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20.06.19 Just before summer: some recent case law regarding dismissals

Employment
June 20

Just before the start of summer, we inform you via this e-zine about some recent case law regarding dismissals.

1.     Constitutional Court (June 6, 2019 (93/2019)) confirms: individual agreements on notice periods prior to 2014 must be applied to calculate notice period

In a judgment of June 6, 2019, the Constitutional Court confirmed that valid individual agreements on notice periods prior to 2014 must be applied to calculate the notice period. The Court confirmed with this judgment its former case law (CC October 18, 2018 (140/2018)).

As you know, the notice period for employees having entered into service before January 1, 2014 must be calculated in two steps.

For the period up to December 31, 2013 the statutory, regulatory or conventional rules that applied on December 31, 2013 must be taken into account. The law provides for an exception to this rule for the so-called higher employees (annual remuneration > EUR 32,254 EUR on December 31, 2013) by stating that the notice period must be determined based on fixed notice periods, without referring to possible individual agreements on notice periods.

For the period as from 2014, the notice period is calculated according to fixed notice periods.

Case law has been very diverse when answering the question of whether or not individual agreements on notice periods should be taken into account to calculate the notice period, and if this is the case, to what step(s) of the calculation they should apply.

The Constitutional Court clarified this issue in 2018 by stating that individual agreements on notice periods for higher employees must be taken into account when calculating the first step of the notice period. The Court confirms its point of view in this new judgment.

To do

If you consider dismissing a higher employee who was already in service prior to 2014, please verify whether an individual agreement on notice periods exists. If so, you must apply this individual agreement for the calculation of the first part of the notice period.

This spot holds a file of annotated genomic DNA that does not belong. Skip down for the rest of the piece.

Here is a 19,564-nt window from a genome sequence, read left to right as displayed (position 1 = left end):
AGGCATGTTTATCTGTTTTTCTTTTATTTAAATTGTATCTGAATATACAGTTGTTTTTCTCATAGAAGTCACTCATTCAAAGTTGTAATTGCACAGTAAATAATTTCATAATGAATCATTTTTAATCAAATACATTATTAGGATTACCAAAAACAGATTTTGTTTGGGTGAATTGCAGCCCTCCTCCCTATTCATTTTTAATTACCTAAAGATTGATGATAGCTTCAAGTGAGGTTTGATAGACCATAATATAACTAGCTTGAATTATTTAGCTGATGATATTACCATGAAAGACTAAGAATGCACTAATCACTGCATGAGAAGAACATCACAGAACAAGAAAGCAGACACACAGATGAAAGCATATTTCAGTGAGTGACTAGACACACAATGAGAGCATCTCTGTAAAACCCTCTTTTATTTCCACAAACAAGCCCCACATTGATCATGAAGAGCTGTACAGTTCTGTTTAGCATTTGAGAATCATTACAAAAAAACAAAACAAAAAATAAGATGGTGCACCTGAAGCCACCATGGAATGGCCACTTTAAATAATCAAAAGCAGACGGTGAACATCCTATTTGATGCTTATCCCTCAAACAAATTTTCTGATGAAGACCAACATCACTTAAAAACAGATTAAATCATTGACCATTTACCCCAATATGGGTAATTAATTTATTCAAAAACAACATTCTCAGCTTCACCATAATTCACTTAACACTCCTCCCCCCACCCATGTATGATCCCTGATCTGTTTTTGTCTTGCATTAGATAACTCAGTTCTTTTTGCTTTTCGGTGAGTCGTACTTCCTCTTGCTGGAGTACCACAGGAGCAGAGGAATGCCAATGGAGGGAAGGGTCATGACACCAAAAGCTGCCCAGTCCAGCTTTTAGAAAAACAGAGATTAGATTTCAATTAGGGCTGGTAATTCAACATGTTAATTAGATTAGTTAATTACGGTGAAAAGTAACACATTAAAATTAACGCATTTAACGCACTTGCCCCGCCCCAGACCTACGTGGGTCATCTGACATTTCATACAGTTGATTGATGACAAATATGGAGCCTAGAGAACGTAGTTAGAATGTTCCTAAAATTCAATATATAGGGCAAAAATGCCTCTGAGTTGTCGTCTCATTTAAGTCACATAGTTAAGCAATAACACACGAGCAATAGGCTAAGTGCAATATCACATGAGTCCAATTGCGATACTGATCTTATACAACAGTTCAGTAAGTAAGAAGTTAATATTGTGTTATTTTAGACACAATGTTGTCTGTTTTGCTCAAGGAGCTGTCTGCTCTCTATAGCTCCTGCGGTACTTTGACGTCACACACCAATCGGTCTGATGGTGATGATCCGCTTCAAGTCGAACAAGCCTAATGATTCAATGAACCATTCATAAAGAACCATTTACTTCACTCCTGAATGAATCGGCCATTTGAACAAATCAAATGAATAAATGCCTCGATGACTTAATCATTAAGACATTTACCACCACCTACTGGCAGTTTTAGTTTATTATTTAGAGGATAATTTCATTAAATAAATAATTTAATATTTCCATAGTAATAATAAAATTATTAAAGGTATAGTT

2.     Bonus in calculation of severance indemnity?

Not only the remuneration to which the employee was entitled when the employment contract was terminated, but also the benefits that were granted according to the employment agreement, are taken into account to calculate a severance indemnity. Remuneration includes not only the employee’s base monthly salary, but also, for example any variable wage, such as a bonus the employee was entitled to at time of dismissal.

The law provides explicitly that where remuneration or benefits are wholly or partly variable, one should take into account for the variable part, the average over the previous 12 months, or, the part of those 12 months during which the employee was in service.

The Court of Cassation explained in its judgement of May 6, 2019 that this rule defines a way to calculate the variable remuneration at the time of dismissal. On the other hand, it does not have as consequence that any variable remuneration or benefit paid during the 12 months prior to the dismissal forms part of the remuneration at the time of dismissal.

In the same judgment the Court had to consider the question of whether a bonus should have been taken into account for the calculation of the severance indemnity, in the specific case that:

  • a bonus had been paid in the year prior to dismissal,  
  • the individual employment agreement stated that granting the bonus in a certain year did not entitle the employee to a bonus in any consecutive year; and
  • at the time of dismissal the employer had not yet informed the employee that he would not be granted a bonus for that year.

The Court concluded that the facts are important. In this particular case, the Court ruled that the employee was not entitled to a bonus, taking into account:

  • the clause in the individual agreement stating that the bonus in a certain year did not entitle the employee to a bonus in any consecutive year,
  • the company’s negative economic results for the year of dismissal,
  • the fact that no one in the category of staff that was entitled to a bonus, received a bonus, even after the employee’s dismissal.

The fact that the employer had not yet informed the employee of on the fact that he would not be granted a bonus for that year is according to the Court not relevant.

To do

Review the wording of your bonus plan and insert enough safeguards to ensure flexibility in your decision on whether or not to grant a bonus for a certain year.  

  Employment, Pensions & Benefits